The Evil Within #GraphicNovel

Title: The Evil Within, Volume 2: The Interlude | Author: Ryan O’Sullivan | Illustrators: Szymon Kudranski and Damien Worm | Colorists: Szymon Kudranski, Damien Worm and Guy Major | Publisher: Titan Comics | Pub. Date: 11/07/2017 | Pages: 64 | Genre: Horror | Language: English | Triggers: Child death, murder | Rating: 4 out of 5 | Source: Received from Titan for an honest review


The Evil Within, Volume 2: The Interlude

Coinciding with the release of the new game, get ready for the hotly anticipated comics sequel to Tango Gameworks’ blood-curdling survival horror series. Still shell-shocked by the horrific events that took place at the Beacon Mental Hospital, Detective Sebastian Castellanos finds himself investigating a gruesome murder in Krimson City that might be his key to understanding what happened in his terrifying encounter at Beacon. From the mind of Shinji Mikami – creator of the seminal Resident Evil series – The Evil Within represents the pinnacle of survival-horror gaming with its mind-bending environments, intricate story lines and blood-curdling scares.

I loved the video game The Evil Within so when this was offered I quickly said, “Yes, please!”. The Evil Within: The Interlude collects The Evil Within #2.1 and #2.2 into one book. Since they’re “coinciding” with the release of the second game they do a very good job of catching you up with the characters from the game.

I haven’t looked into The Evil Within 2 (most game reviewers are complete jerks about spoiling the story) so I’m not sure if these are supposed to lead into the game or not. They do feel like they’re supposed to be a lead-in. I wouldn’t recommend them to anyone who hasn’t played the game as you’ll most likely be very, very confused as to what’s going on. They do give you one of these “The Story So Far…” in the beginning but it’s just a paragraph telling you who Sebastian is. It also doesn’t really feel written for the casual reader. It feels like it was written specifically for people who have played the game.

While I wasn’t crazy about one of the art styles I did like how they used the two different styles to evoke two different worlds. They drab colors and cleaner lines fit the “real” world (I use quotations because if you’ve ever played The Evil Within you’ll realize that “real” is a hard concept to define in that world. I also liked the vivid oranges and reds for the other sequences. I loved the cover art. These are also included, along with a section on panels going through the steps, which was interesting.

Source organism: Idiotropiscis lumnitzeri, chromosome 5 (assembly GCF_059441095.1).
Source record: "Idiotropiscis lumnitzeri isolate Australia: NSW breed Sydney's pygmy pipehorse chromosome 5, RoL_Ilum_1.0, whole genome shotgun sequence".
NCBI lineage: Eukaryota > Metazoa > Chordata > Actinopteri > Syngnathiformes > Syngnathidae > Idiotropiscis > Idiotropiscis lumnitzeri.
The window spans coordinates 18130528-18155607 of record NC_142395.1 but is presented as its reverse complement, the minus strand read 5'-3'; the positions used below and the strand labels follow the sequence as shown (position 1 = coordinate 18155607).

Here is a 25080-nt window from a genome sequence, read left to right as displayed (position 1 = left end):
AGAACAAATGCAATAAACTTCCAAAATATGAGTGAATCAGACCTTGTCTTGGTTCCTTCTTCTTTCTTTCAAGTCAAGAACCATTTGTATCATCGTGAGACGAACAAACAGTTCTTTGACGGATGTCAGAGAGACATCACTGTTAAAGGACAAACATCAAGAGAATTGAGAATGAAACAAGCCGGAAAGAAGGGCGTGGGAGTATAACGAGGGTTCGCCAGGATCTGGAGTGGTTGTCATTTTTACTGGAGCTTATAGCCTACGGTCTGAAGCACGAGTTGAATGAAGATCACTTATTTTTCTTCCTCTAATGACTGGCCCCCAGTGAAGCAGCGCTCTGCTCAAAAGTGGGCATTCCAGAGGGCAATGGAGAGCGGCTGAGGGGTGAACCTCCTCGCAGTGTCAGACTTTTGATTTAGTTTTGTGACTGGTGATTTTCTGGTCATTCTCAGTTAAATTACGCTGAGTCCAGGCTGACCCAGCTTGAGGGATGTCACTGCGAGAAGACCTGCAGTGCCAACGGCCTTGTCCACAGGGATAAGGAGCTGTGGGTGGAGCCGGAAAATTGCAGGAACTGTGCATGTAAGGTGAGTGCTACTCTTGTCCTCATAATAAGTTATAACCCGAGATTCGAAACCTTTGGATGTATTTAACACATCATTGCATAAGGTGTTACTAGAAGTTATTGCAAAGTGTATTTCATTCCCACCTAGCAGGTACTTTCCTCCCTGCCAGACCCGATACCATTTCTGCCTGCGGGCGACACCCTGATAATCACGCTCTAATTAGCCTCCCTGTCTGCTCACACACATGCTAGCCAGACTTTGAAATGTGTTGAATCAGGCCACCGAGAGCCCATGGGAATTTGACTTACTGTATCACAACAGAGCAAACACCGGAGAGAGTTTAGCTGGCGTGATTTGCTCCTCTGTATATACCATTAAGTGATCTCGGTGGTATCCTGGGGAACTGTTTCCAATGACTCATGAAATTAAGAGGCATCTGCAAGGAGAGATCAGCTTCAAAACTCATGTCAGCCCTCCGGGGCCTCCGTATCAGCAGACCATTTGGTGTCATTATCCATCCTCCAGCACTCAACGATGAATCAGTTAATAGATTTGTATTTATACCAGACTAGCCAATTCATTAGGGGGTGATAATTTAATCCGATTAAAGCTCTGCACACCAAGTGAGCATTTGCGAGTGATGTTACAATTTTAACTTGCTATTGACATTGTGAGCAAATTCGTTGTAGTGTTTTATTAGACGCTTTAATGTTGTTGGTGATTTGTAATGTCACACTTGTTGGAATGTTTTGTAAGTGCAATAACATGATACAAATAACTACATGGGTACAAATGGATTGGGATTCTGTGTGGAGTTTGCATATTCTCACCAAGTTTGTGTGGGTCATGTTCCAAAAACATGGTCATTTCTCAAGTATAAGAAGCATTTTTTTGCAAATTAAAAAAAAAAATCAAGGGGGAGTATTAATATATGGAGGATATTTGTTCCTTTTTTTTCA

The writing was good and didn’t stick out as being out of place for the characters. I did have one issue with the way the character of Sebastian is portrayed but I am not faulting the writer of the novel for this. I think it’s where they’re taking his character in The Evil Within 2. If it is…all I can say is The Grizzled World-Weary Alcoholic Detective has been done to death in every genre. Let him retire. 

These were made to tie into the series. There’s no way around that so someone who hasn’t played The Evil Within probably won’t enjoy it. I’m a little on the fence with this approach. The gamer half is very appreciative that books and merchandise are finally being marketed to what businesses used to think was too small of a crowd to have any financial impact. My general reader half though thinks it’s a little elitist and not likely to draw in new customers to either the games or the novels. The novels tell you just a tiny bit, hardly enough to make you think (if you generally don’t play games) “Gee, maybe I should try this”. And the side of me that has played it, it’s a little unsatisfying. There’s just not enough story to it and I sometimes wonder if they’re winging it for the sequel.

Although it piqued my interest it didn’t get me saying “Oooh, now I have to get The Evil Within 2!” which I’m pretty sure was its main objective.